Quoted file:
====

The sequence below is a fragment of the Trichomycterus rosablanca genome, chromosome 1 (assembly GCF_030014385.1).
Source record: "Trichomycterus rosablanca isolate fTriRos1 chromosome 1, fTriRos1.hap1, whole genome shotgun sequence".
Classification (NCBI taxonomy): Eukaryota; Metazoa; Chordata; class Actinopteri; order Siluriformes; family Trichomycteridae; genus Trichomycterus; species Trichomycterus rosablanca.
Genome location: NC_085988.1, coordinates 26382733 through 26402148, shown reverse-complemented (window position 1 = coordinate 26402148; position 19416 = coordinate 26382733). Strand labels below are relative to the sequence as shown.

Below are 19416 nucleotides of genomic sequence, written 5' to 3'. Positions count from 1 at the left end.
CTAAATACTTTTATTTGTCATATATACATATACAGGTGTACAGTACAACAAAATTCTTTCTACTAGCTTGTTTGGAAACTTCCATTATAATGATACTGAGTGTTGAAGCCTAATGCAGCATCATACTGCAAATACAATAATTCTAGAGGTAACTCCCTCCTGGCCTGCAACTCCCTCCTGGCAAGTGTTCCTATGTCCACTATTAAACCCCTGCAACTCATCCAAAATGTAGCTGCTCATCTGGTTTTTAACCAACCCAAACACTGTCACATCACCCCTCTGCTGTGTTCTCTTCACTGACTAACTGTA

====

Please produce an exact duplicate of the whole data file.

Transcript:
The sequence below is a fragment of the Trichomycterus rosablanca genome, chromosome 1 (assembly GCF_030014385.1).
Source record: "Trichomycterus rosablanca isolate fTriRos1 chromosome 1, fTriRos1.hap1, whole genome shotgun sequence".
Classification (NCBI taxonomy): Eukaryota; Metazoa; Chordata; class Actinopteri; order Siluriformes; family Trichomycteridae; genus Trichomycterus; species Trichomycterus rosablanca.
Genome location: NC_085988.1, coordinates 26382733 through 26402148, shown reverse-complemented (window position 1 = coordinate 26402148; position 19416 = coordinate 26382733). Strand labels below are relative to the sequence as shown.

Below are 19416 nucleotides of genomic sequence, written 5' to 3'. Positions count from 1 at the left end.
CTAAATACTTTTATTTGTCATATATACATATACAGGTGTACAGTACAACAAAATTCTTTCTACTAGCTTGTTTGGAAACTTCCATTATAATGATACTGAGTGTTGAAGCCTAATGCAGCATCATACTGCAAATACAATAATTCTAGAGGTAACTCCCTCCTGGCCTGCAACTCCCTCCTGGCAAGTGTTCCTATGTCCACTATTAAACCCCTGCAACTCATCCAAAATGTAGCTGCTCATCTGGTTTTTAACCAACCCAAACACTGTCACATCACCCCTCTGCTGTGTTCTCTTCACTGACTAACTGTA